I'd have to describe the next couple of cases as ironic as well. Twenty-year-old Jennifer Mercado was serving as a juror in the Bronx, N.Y., trial of an accused credit card thief. But she went from sitting in judgment to sitting in a cell after being accused of stealing the American Express card of fellow juror John Postrk.

On March 8, Postrk realized his credit card was missing from his coat pocket, and reported the theft to American Express. By March 10, he was reporting a possible suspect to the judge, after noticing that Mercado had been coming back from lunch breaks weighed down by shopping bags from stores where American Express told him his card had been used. The assistant district attorney prosecuting the case, Jacob Kaplan, reviewed store videos and saw footage of a woman who appeared to be Mercado using Postrk's card.

Twenty minutes later, Mercado returned to one of the stores and was apparently spooked when the store manager asked for I.D. She dropped Postrk's credit card and walked out of the store. She was arrested and charged with grand larceny, identity theft, and unlawful use of a credit card, among other charges.

Mercado claims that Postrk "came on to me" and gave her permission to use the card. Not surprisingly, she was removed from the jury.

In September 2006, 39-year-old Jon Eipp of Novato, Calif., pleaded guilty to charges that included computer theft; he might have had a stronger defense, but for the fact that he was also involved in another theft of computers – from the courthouse, during his trial!

It seems Eipp was free on bail during the trial, and on Wednesday after court he hid somewhere in the courthouse until after hours, at which point he tried to steal six computers and monitors by rolling them out of the building in a recycling bin. The theft was confirmed the next morning when investigators reviewed surveillance camera tapes. Eipp pleaded guilty to the new charges as well, characterizing the theft as "my way of asking for help."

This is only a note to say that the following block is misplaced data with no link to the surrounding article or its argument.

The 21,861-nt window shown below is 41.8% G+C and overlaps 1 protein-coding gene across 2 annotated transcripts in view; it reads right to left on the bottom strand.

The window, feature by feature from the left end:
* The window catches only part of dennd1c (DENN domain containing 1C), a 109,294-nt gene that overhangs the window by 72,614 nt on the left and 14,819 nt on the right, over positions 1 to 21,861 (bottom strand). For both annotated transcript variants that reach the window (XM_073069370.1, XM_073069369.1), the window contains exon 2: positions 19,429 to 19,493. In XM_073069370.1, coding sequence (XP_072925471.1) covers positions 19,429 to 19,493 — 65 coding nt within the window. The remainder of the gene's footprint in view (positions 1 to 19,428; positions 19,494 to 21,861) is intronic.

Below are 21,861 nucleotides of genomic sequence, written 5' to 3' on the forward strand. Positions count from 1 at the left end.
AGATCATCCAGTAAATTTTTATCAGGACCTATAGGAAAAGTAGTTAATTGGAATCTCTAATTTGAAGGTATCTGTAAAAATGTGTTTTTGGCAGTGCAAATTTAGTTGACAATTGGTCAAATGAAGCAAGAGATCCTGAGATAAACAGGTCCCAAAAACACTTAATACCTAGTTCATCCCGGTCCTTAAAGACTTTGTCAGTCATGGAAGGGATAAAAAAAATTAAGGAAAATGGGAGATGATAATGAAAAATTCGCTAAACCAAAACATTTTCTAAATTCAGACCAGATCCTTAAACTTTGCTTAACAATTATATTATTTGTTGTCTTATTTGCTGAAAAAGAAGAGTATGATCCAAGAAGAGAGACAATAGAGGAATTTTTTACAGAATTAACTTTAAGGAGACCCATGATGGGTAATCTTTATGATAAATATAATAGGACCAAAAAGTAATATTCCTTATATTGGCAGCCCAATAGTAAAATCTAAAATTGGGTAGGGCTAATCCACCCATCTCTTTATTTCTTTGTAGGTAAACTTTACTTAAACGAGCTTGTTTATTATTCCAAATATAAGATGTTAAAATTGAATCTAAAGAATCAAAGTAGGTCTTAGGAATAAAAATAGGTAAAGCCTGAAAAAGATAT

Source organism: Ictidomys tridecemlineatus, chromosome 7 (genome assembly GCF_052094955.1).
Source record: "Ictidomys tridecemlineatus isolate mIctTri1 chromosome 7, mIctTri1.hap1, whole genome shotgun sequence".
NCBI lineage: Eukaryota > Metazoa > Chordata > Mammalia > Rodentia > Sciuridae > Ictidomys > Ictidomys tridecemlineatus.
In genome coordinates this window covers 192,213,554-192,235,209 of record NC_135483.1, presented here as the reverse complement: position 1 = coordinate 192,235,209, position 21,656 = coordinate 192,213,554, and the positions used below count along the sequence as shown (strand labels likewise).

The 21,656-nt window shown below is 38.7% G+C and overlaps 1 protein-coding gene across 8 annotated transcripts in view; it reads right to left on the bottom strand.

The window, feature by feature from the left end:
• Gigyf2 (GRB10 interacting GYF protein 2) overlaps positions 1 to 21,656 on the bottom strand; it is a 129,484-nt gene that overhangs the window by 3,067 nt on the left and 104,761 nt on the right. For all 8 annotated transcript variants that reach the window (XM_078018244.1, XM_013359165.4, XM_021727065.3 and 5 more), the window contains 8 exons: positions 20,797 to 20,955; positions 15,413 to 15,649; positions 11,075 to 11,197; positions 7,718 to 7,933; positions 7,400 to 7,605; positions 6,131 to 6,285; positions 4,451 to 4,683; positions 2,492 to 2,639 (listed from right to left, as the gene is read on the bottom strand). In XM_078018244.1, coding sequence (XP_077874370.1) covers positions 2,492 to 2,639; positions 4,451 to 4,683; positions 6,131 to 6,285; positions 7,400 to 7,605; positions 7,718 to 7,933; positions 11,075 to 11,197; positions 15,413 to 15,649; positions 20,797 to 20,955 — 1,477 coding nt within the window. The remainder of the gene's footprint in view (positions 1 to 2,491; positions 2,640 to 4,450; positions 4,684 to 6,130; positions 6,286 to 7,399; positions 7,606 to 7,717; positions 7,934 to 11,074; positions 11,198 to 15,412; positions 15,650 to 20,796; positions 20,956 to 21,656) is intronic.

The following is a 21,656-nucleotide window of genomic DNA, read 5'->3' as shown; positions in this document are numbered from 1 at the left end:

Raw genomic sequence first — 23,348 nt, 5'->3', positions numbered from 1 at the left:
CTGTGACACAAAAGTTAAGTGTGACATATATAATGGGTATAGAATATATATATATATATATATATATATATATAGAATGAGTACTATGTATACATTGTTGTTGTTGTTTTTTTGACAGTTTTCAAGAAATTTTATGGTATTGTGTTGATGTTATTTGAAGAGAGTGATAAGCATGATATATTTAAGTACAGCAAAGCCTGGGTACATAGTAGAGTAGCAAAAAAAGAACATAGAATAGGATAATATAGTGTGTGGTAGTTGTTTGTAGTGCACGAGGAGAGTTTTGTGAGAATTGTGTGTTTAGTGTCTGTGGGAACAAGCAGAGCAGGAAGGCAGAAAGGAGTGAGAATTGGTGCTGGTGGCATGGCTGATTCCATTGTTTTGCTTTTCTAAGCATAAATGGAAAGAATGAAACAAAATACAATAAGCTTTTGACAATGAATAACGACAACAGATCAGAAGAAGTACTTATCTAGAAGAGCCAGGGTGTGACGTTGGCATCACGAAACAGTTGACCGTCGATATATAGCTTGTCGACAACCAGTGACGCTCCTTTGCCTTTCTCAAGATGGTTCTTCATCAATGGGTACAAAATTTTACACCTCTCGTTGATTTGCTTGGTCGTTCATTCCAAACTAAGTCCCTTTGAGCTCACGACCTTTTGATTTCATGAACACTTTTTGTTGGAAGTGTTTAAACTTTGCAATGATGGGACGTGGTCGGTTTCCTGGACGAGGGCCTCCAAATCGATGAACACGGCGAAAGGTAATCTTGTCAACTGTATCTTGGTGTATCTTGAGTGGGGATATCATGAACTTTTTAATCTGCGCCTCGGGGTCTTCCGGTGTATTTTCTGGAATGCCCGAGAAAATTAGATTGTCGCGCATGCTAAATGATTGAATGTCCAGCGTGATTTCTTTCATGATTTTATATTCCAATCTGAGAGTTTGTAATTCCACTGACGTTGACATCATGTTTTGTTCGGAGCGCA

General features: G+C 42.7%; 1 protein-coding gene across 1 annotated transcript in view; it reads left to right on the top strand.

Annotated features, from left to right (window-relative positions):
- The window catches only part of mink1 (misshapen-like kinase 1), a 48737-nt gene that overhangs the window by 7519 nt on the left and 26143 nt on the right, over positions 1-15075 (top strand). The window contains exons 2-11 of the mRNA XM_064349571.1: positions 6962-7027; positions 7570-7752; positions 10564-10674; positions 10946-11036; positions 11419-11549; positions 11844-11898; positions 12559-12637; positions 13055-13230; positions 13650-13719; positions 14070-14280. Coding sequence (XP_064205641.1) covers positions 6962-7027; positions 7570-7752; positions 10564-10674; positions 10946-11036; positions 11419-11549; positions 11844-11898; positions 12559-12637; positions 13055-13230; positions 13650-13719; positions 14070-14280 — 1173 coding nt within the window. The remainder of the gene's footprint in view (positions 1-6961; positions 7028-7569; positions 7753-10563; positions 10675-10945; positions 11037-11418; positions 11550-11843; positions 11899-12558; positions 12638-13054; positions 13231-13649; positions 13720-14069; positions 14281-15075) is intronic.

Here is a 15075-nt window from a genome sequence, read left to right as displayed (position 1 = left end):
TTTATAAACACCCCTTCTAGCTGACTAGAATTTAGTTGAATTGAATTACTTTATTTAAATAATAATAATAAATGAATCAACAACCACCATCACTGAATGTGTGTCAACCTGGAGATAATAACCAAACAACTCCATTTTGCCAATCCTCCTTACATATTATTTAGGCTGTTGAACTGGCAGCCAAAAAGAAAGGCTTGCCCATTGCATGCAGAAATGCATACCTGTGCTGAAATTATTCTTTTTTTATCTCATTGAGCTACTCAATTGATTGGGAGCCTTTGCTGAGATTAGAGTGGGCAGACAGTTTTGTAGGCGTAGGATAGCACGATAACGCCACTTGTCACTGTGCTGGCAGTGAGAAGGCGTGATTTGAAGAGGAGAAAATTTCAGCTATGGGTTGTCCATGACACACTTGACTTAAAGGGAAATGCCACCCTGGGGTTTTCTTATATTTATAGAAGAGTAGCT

My personal favorite, however, has got to be either irony or a case of poetic justice. As everybody who's been to a movie theater knows, there are few things more annoying than people who take cell phone calls during the film. In fact, the nice folks who make the movies and run the theaters have run some truly entertaining public service ads reminding people to stay off their cell phones, out of common courtesy to other moviegoers.

Taj Showers must have missed every single one of them, or perhaps she's just rude. While attending a June 14, 2008, screening of the "Incredible Hulk," the Chicago woman claims that she was "discreetly" leaning down in order to answer her cell phone when – out of nowhere – a movie theater armrest struck her.

Showers maintains that the armrest "suddenly dropped from its upright position" and struck her in the head so hard that she suffered a concussion and experienced blurred vision. She's filed a lawsuit against the theater for failing to inspect and maintain the seats, and for otherwise being negligent, and seeks in excess of $50,000.

While I confess I have my doubts about her case – c'mon, how heavy can those armrests really be? - I'm actually more tickled at the irony of the situation. If you're talking on your cell phone during a movie, and an armrest strikes you on your thick skull, then you've gotten what you had coming to you.